• Keeping Friends

Women Who Bicker Over Books

Published: December 9, 2008 | Last Updated: February 9, 2023 By | 2 Replies Continue Reading

A recent article in the New York Times, Fought Over Any Good Books Lately? by Joanne Kaufman, recounted the story of a woman named Jocelyn Bowie, who was invited to join a book club shortly after she moved back to Indiana. She had hoped she could find a sisterhood of women in the group with whom she could network.

When the women began bickering about their choice of books, she decided to defect.

The article goes on to describe the acrimony that is rampant among the 4 to 5 million book groups across the U.S. (predominantly made up of women)—but explains how it isn’t just about the book. They disagree about “the rules” and refreshments and butt heads over politics. I’m sure the recent polarizing election killed off more than a few groups.

I had a similarly disappointing experience in joining a short-lived writer’s group. Although we all loved writing, there weren’t enough ties to keep the group together, and we dispersed as soon as we could, explaining it away as a summer hiatus.

We were at different stages of our writing careers and at different phases of our lives—and our personalities just didn’t seem to click. One person was an incessant talker, and another always came late, expecting us to rewind from the beginning. No one wanted to intercede, possibly alienating another member.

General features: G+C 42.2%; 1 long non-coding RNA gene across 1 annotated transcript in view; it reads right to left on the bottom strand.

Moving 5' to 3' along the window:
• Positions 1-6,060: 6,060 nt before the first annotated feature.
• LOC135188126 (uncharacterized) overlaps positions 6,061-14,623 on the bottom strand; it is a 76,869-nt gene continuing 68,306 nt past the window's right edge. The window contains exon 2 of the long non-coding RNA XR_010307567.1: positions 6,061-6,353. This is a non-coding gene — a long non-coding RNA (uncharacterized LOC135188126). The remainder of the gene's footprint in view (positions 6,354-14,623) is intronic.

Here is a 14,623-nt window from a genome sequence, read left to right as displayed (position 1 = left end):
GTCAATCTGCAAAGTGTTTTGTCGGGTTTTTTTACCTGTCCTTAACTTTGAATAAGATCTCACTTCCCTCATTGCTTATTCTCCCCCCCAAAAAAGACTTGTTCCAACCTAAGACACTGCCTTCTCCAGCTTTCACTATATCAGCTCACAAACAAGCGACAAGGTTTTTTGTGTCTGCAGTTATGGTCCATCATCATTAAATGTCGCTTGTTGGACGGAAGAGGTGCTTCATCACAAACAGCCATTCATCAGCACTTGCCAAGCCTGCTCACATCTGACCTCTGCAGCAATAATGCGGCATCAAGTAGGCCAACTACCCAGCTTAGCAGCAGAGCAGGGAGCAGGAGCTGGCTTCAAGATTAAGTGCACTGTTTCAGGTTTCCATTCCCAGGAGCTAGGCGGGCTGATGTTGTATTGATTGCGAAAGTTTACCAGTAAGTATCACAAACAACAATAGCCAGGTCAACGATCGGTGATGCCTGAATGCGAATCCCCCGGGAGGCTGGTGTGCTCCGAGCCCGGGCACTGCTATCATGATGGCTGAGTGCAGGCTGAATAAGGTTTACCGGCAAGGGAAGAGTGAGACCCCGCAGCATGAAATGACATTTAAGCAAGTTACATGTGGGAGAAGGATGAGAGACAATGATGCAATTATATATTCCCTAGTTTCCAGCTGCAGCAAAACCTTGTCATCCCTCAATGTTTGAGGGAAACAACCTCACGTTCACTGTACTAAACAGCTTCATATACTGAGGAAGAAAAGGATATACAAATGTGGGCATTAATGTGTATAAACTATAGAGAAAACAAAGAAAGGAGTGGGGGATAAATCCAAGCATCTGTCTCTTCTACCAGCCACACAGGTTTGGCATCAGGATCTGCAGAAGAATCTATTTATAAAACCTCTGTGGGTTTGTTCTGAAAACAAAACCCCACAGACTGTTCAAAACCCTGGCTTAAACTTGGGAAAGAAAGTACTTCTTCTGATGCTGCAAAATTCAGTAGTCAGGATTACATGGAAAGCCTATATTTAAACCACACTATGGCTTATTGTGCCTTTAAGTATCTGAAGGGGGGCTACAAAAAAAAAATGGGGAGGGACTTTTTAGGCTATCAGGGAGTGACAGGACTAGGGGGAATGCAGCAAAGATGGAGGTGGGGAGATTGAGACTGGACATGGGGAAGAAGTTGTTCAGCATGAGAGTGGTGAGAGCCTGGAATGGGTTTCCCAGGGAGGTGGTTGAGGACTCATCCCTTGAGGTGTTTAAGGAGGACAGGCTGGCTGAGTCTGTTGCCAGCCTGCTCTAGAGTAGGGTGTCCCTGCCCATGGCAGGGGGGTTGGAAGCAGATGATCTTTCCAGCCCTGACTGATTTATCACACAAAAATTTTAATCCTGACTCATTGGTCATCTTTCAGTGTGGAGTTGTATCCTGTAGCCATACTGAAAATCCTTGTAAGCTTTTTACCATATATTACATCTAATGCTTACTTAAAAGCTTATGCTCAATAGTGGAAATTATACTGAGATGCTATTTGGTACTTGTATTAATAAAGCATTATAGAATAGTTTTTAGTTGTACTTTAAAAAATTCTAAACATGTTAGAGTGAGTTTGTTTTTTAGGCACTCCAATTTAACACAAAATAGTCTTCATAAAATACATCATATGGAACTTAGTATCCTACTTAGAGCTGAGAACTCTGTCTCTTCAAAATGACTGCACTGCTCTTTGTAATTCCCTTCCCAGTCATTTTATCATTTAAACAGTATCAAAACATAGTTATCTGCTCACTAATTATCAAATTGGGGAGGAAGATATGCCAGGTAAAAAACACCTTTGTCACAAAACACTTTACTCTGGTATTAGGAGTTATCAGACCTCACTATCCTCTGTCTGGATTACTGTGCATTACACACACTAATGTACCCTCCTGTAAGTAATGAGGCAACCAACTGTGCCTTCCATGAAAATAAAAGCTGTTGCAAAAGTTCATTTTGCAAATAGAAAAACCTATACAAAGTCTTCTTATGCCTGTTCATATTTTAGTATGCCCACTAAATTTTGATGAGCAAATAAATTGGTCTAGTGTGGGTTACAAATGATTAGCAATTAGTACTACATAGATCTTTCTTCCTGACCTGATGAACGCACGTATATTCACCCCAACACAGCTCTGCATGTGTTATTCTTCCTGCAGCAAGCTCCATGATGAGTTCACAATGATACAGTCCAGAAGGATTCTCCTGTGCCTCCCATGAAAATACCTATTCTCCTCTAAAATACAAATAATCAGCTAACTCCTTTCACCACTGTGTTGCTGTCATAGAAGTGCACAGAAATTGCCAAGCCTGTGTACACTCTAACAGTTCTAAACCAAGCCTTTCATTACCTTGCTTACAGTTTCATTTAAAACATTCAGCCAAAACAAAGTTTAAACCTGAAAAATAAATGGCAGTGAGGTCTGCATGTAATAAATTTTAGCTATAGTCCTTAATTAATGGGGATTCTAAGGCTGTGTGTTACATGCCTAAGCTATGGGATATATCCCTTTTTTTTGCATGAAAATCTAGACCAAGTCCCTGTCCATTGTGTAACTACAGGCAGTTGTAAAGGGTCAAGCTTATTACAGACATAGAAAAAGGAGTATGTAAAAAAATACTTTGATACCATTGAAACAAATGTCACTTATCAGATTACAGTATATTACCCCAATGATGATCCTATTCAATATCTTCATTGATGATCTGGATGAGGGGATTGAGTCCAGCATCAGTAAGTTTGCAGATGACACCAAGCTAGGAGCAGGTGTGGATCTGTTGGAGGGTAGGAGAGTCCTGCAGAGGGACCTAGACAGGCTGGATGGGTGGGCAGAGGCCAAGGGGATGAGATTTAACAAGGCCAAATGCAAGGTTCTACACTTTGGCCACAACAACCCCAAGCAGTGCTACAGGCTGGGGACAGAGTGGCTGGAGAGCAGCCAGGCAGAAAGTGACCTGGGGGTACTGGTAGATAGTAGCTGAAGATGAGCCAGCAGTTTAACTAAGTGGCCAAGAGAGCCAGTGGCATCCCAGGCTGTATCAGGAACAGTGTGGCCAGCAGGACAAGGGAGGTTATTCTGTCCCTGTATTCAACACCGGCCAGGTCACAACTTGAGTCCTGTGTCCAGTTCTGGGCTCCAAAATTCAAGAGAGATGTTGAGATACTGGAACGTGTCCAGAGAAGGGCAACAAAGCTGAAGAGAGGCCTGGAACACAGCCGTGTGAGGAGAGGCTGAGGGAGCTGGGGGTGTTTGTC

I found out that a shared love of writing doesn’t always cut it when it comes to maintaining a writer’s group—just as forming and maintaining female friendships are partly a matter of luck, too. When I interviewed more than 1200 women about their female friendships, a large number of them talked about how best friends just seem to “click.” They described how it felt easy and comfortable to be together from the beginning, like slipping into a worn pair of jeans, and it didn’t take any work.

Friendship circles like book clubs and writers’ groups are more complicated than one-on-one friendships, perhaps, because there are more personalities added to the pot. Some of us are lucky to find groups that “click,” while others have to try more than once—to find the right one.

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Comments (2)

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  1. Irene,

    Your post reminds me to make sure I let my friend who I’ll see tonight at my daughter’s holiday party know that I’m so glad she’s in my life. We’ve known each other since our daughters, now starting their own families, were in elementary school. We’d sit next to each other at school awards assemblies, high-fiving each other as our young girls received this or that award from the principal and remembered to look him in the eye. We were so proud.

    Although our daughers no longer hang together, we survived many years, both of our divorces, and lots of events in between. We sometimes don’t see each other for months on ned, yet neither one of us points the finger when we finally do get together. We’re just glad to see each other when we do. We understand time is precious. She’s one of the few friends I have like that.

    She’s also a great one to call when I want to do something outrageous, like go see roller derby. And often, it’s she who comes up with the nutty ideas.

    Thanks for reminding me how thankful I am today.

    All my best,

  2. I’m sure groups of women – like one-on-one friendships – have the “click” factor too. The group either works/clicks or it doesn’t. It’s just a shame that the NYT likes to dwell on those groups that don’t click, when it might be more interesting to explore why book groups are a distinctly female phenomenon, why women are by far the biggest readers, and why women get together to discuss books and men prefer to get together to watch sport!

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